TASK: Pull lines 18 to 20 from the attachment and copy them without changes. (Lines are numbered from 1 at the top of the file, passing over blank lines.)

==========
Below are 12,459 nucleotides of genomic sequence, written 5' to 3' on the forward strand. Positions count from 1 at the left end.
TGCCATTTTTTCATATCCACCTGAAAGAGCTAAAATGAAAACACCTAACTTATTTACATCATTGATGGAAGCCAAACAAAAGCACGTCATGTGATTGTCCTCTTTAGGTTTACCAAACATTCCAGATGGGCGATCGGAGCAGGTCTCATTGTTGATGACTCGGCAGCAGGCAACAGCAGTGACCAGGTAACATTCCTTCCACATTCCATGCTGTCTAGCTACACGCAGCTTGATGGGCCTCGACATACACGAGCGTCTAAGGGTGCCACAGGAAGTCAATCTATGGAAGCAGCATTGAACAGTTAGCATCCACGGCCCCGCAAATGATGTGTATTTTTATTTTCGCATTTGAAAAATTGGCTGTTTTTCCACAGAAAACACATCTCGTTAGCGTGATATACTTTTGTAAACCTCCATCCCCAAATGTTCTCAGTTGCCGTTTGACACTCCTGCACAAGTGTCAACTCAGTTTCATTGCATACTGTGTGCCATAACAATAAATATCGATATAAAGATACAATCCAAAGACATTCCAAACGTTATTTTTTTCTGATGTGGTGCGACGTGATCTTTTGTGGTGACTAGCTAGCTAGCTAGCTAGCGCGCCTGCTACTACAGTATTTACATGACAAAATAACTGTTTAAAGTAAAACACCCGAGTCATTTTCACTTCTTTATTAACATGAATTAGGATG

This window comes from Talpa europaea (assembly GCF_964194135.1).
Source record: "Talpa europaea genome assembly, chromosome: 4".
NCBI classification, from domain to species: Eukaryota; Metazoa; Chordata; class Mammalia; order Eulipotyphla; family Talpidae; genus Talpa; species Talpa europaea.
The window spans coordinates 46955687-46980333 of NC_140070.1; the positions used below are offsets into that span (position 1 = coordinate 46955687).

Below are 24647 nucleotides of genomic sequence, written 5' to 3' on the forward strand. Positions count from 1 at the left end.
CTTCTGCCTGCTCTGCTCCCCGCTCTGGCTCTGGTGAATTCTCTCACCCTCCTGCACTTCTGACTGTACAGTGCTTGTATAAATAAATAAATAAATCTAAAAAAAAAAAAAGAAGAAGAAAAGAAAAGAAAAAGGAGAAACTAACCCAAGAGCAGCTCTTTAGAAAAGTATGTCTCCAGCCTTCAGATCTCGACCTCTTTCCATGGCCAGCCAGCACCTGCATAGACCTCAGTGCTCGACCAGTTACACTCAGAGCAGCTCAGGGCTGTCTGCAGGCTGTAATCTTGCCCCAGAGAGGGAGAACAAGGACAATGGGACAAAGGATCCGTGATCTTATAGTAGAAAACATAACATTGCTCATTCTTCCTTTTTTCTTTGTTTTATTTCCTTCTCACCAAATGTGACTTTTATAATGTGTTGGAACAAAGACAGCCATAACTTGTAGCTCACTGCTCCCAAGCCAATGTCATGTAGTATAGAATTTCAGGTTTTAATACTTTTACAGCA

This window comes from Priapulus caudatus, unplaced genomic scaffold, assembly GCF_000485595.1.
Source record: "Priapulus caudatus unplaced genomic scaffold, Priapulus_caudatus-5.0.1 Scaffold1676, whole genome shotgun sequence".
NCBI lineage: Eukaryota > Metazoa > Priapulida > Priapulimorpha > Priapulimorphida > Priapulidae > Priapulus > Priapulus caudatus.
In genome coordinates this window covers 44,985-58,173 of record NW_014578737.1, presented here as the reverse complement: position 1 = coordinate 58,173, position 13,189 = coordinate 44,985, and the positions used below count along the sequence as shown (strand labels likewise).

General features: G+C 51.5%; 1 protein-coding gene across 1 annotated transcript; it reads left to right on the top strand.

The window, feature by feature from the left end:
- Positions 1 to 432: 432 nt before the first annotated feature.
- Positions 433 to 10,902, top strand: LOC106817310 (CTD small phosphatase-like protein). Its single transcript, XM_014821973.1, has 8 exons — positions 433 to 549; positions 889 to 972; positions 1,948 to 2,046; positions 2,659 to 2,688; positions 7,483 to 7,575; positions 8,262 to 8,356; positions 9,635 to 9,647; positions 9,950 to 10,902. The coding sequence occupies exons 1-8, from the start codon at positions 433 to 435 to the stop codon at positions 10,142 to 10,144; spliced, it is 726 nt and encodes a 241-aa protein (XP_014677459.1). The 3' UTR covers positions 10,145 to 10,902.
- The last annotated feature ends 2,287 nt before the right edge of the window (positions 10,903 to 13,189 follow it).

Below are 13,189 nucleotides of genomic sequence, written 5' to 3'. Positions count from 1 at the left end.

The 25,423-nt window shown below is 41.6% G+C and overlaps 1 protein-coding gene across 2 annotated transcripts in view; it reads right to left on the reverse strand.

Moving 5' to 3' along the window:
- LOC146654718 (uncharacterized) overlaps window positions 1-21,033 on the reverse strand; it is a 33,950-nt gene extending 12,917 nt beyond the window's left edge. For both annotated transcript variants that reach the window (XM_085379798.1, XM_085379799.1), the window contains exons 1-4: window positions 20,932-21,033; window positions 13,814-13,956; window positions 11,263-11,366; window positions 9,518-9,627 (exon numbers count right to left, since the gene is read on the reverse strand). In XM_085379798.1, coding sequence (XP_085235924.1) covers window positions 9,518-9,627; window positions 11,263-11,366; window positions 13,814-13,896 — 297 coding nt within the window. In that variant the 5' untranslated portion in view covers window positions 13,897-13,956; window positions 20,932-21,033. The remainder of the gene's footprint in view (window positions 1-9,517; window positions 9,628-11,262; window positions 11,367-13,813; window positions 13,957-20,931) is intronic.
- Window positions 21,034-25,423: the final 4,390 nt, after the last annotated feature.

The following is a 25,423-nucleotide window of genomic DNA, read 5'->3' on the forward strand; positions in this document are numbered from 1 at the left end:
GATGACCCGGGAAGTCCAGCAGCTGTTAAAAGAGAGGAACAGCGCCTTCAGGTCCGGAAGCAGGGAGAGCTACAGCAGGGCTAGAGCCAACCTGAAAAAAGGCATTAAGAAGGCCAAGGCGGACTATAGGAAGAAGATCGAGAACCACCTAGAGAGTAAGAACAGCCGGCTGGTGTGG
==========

Below are 13,189 nucleotides of genomic sequence, written 5' to 3'. Positions count from 1 at the left end.

The 25,423-nt window shown below is 41.6% G+C and overlaps 1 protein-coding gene across 2 annotated transcripts in view; it reads right to left on the reverse strand.

Moving 5' to 3' along the window: